As a result, we expect a moderate default rate for the next 12 to 18 months—around 4% to 5%. What’s more, the share of the high-yield bond market that is secured—31% as of December 31, 2022—is high by historical measures, which may translate into higher recovery rates in the event of default.

That said, we think investors should favor higher-quality credits, be selective and pay attention to liquidity. CCC-rated credits—particularly those in cyclical industries—are most vulnerable in an economic downturn and represent the lion’s share of defaults. Yield spreads for CCC debt also tend to widen more dramatically than those of higher-quality bonds—about three times as much, in our analysis. Debt rated B and BB may be a better choice in today’s environment.

High-Yield Bonds at Bargain Prices

Yields on high-yield corporate bonds are higher today than they’ve been in years, giving income-seeking investors a long-awaited opportunity to fill their tanks. And because yields are so high, bond prices are extremely low, contributing to a compelling convexity profile. When bonds have high positive convexity, their prices rise more than would be expected as interest rates fall, and their prices fall less than would be expected as rates rise.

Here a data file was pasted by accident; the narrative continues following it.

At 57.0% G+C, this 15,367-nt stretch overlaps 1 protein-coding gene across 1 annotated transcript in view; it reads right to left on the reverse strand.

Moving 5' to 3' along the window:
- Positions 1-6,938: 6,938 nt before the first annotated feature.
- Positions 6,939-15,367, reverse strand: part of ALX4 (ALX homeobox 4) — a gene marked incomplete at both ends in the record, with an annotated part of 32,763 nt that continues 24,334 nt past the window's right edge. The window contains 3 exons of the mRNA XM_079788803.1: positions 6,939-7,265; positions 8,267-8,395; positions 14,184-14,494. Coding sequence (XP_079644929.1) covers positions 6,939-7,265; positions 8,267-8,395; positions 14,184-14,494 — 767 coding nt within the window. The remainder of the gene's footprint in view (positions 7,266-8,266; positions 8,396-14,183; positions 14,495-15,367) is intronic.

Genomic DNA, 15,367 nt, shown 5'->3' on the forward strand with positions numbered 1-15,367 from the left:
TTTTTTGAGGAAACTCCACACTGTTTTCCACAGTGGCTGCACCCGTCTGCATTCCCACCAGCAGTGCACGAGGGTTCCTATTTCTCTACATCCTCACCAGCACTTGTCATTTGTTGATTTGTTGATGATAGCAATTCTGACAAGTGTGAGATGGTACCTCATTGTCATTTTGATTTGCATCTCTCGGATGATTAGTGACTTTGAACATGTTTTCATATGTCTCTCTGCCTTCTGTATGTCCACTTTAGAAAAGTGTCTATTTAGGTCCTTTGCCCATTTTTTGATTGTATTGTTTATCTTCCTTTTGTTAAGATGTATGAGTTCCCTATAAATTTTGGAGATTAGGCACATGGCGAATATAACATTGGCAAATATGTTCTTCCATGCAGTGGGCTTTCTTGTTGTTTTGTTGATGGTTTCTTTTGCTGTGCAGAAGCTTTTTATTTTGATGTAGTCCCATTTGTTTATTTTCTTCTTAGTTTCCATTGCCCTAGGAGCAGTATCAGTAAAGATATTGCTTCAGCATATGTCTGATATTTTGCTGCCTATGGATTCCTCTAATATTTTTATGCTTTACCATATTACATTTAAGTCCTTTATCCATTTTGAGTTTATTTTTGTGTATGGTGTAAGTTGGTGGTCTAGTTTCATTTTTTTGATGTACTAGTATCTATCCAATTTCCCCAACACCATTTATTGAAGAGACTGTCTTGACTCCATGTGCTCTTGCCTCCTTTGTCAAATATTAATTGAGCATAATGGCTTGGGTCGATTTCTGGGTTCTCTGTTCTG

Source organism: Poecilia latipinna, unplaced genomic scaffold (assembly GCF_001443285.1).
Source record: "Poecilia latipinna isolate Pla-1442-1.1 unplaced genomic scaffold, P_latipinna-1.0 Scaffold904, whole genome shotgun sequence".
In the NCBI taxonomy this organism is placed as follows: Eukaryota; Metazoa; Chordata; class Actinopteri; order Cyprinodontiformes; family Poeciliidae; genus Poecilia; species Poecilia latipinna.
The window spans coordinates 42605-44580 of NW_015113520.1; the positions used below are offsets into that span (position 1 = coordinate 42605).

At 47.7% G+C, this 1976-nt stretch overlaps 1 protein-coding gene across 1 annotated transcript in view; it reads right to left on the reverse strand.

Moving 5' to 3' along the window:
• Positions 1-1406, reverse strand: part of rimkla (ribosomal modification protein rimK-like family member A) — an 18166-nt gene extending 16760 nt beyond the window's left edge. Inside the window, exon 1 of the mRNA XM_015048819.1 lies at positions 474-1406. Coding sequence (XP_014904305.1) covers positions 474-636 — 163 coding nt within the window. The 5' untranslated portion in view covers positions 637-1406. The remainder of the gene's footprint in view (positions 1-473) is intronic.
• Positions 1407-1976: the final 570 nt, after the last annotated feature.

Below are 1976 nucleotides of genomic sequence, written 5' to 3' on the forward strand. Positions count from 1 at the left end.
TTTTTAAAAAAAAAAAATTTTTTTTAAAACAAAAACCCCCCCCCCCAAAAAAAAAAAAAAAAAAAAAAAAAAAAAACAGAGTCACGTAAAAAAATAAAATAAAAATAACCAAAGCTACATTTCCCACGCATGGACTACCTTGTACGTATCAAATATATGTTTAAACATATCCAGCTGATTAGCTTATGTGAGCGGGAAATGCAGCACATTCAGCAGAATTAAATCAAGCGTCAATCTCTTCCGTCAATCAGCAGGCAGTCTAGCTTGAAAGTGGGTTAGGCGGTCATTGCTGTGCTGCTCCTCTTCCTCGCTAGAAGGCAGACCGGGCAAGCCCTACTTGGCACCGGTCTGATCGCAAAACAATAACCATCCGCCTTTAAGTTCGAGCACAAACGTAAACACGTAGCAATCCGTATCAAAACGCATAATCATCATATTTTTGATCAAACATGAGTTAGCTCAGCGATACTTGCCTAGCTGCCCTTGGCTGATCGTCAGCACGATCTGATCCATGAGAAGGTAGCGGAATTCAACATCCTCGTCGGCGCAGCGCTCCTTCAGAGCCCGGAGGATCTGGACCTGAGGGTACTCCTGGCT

In fact, at less than $90 today, average bond prices have rarely been lower (Display). It would take an extreme shock to push prices much further down. Because bonds eventually mature at par, prices are much more likely to rise from today’s bargain levels than to fall further. And if bond prices do fall, ample yield levels would cushion the effect.